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10 things to remind your employees about ACA

“People still have a lot of questions regarding the Affordable Care Act and many are concerned about how it might affect their benefits,” says Julie Stich, research director for the International Foundation of Employee Benefit Plans. Are you ready to answer those questions? The IFEBP has released a list of 10 guidelines it recommends for ACA communication; stick with these and your workforce should have a clear picture of the Obamacare landscape.

1. Explain the law simply and concisely 1. Explain the law simply and concisely

The 2010 health care reform act is a broad, long and complicated affair, even more so when all the relevant guidance is included. Speak plainly and stick to the basics when communicating with your health care plan participants.

2. Focus on the most immediate changes 2. Focus on the most immediate changes

Do your employees need to know about the Cadillac Tax of 2018 now, or will that only confuse them further? In your communications, cover what is happening now with open enrollment and what's coming up next year.

3. Hone in on the areas that most impact your workers 3. Hone in on the areas that most impact your workers

As ever, tailored communications prove the most effective.

4. Clarify what workers need to do 4. Clarify what workers need to do

If you are maintaining your coverage and your employees don’t have to go to public exchanges, make sure they know that. If they do, they should already have been informed of that as well. Either way, make certain they know what steps they will have to take.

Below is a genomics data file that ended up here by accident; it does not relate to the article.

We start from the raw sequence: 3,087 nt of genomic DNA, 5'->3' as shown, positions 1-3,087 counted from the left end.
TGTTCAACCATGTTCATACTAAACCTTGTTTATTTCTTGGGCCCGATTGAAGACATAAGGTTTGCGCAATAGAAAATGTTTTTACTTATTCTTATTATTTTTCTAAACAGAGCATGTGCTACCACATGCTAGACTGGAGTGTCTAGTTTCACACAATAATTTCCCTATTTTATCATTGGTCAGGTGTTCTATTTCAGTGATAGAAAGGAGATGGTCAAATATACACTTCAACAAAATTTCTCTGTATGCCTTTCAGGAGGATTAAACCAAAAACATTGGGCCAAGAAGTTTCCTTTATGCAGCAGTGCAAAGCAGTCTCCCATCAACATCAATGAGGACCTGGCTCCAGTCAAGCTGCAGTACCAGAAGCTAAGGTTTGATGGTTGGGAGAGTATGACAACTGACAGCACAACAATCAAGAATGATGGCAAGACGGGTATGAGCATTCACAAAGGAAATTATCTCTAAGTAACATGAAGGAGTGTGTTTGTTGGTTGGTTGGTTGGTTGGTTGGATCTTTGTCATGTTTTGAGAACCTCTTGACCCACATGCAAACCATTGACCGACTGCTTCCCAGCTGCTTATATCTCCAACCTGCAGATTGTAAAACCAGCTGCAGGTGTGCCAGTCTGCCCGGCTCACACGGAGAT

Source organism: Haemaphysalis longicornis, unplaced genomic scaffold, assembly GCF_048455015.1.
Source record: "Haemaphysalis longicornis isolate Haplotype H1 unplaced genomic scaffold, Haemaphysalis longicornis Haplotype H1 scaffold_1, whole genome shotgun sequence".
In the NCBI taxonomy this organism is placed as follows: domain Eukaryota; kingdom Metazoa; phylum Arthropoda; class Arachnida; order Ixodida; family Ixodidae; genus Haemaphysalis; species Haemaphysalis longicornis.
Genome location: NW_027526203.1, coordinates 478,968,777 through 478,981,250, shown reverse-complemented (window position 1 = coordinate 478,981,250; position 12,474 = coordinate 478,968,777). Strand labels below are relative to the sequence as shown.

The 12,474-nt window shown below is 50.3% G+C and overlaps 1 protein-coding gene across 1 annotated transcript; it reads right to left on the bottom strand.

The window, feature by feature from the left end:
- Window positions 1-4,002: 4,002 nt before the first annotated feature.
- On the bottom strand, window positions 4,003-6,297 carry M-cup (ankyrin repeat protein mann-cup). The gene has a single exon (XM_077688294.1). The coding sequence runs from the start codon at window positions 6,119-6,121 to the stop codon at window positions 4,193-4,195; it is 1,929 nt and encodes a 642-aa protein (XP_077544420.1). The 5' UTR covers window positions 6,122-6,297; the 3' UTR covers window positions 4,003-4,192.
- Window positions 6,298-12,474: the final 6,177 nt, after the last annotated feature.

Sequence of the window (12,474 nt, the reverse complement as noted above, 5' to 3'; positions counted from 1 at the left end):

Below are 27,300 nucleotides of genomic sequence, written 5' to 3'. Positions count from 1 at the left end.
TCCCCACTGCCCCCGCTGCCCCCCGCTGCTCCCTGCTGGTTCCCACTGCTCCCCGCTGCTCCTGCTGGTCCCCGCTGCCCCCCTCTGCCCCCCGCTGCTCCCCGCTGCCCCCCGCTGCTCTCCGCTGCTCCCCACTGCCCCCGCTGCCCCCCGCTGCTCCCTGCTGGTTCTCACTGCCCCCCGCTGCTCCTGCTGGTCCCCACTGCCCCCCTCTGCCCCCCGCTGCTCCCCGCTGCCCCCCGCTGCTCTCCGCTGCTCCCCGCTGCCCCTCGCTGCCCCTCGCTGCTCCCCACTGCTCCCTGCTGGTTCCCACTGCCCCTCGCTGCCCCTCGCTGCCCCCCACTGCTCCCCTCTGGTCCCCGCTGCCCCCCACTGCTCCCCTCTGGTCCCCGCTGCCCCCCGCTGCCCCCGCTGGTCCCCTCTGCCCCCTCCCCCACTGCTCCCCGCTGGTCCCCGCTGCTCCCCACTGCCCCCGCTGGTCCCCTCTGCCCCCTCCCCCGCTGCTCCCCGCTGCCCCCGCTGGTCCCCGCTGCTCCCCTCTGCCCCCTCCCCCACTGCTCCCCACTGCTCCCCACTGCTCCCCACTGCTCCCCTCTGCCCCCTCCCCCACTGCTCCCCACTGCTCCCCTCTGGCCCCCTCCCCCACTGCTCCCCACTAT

5. State the value of your health care coverage in dollars per person 5. State the value of your health care coverage in dollars per person

You can also include the total cost spent by your company or the cost per payroll, according to IFEBP, “but a worker will better appreciate and understand the value when positioned per individual rather than the organization’s perspective.”

6. Remind workers of the health care providers available through your plan 6. Remind workers of the health care providers available through your plan

Don’t forget the assistance your vendors and third-party administrators can provide in terms of education, either.

7. Talk about cost-sharing provisions 7. Talk about cost-sharing provisions

Inform and clarify workers on provisions such as deductibles, copayments and premiums, particularly if these have shifted in the past year.

8. Explain design changes that came from ACA 8. Explain design changes that came from ACA

Be sure to cover changes such as those surrounding preventive services coverage and the elimination of out-of-pocket maximums. If workers have heard about a given topic in the media, make sure they hear about it from you, too.

9. Emphasize your commitment to providing health care in the future 9. Emphasize your commitment to providing health care in the future

This could also be a good chance to talk about your wellness program (and any ACA-related changes to its structure or incentives), and how it can impact health spend.

10. State why you offer benefits in the first place 10. State why you offer benefits in the first place

Honesty is often the best policy. Do you provide health care to attract the best talent? To take care of a population you think of as family? Or to stay competitive? IFEBP recommends explaining to workers exactly what you offer and why you offer it.

HR professionals are dealing with both the usual crush of questions on open enrollment and a new onslaught of queries and concerns surrounding Obamacare and the health care marketplaces – even from those who have nothing to do with the public exchanges. By now, you have notified workers about the Affordable Care Act. You've made sure all your plans are compliant. Surely that’s all you have to communicate, right? Wrong. [Images: Shutterstock]

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